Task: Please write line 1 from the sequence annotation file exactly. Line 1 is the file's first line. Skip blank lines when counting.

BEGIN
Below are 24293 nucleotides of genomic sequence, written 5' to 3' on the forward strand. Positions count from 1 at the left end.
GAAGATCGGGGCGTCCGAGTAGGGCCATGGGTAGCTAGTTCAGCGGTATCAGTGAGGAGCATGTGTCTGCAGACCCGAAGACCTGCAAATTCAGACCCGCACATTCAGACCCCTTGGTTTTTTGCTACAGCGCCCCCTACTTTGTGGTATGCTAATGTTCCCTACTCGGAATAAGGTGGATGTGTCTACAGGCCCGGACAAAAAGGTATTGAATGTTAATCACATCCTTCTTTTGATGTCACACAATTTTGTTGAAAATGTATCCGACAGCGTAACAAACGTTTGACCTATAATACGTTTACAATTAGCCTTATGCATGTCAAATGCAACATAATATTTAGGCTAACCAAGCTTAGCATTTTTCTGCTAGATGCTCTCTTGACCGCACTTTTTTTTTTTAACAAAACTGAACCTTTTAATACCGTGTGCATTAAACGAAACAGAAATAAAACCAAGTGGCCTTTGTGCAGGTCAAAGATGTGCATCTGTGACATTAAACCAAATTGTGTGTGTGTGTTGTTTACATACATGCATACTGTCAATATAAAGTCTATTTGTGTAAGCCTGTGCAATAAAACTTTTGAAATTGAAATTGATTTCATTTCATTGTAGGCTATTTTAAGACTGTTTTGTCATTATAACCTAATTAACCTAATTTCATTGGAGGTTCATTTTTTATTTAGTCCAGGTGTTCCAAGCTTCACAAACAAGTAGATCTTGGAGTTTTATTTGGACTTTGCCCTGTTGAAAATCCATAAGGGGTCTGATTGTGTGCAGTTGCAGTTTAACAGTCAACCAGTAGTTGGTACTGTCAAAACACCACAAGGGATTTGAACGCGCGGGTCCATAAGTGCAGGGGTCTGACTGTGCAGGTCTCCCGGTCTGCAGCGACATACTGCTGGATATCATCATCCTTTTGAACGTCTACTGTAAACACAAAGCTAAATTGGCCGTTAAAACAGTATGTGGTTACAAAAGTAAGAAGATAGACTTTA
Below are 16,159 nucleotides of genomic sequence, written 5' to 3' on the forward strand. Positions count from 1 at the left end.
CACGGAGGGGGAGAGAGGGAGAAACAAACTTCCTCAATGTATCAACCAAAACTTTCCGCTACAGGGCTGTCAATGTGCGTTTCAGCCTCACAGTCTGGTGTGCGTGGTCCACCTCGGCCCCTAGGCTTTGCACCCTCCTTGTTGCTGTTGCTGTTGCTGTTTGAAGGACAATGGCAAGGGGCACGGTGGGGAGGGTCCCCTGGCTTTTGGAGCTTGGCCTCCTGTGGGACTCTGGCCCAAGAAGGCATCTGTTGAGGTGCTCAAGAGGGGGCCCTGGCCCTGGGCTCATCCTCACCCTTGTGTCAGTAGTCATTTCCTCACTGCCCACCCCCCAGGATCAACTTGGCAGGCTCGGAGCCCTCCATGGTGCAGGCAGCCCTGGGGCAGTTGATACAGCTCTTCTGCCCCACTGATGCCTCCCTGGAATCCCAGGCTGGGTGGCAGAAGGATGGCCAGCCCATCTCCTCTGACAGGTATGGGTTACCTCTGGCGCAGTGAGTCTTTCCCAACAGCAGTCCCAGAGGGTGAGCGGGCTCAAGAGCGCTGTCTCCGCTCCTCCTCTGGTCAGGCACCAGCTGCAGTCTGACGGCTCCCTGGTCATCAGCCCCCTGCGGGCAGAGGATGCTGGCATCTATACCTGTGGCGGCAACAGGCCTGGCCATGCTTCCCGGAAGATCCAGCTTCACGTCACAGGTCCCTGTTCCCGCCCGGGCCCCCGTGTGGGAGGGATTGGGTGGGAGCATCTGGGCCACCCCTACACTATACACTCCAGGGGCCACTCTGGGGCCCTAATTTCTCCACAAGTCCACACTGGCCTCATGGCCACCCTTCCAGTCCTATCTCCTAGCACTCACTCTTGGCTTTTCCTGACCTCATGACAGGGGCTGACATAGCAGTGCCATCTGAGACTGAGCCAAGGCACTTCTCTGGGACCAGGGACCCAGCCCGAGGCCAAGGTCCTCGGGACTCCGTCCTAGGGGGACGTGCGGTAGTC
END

Below are 24293 nucleotides of genomic sequence, written 5' to 3' on the forward strand. Positions count from 1 at the left end.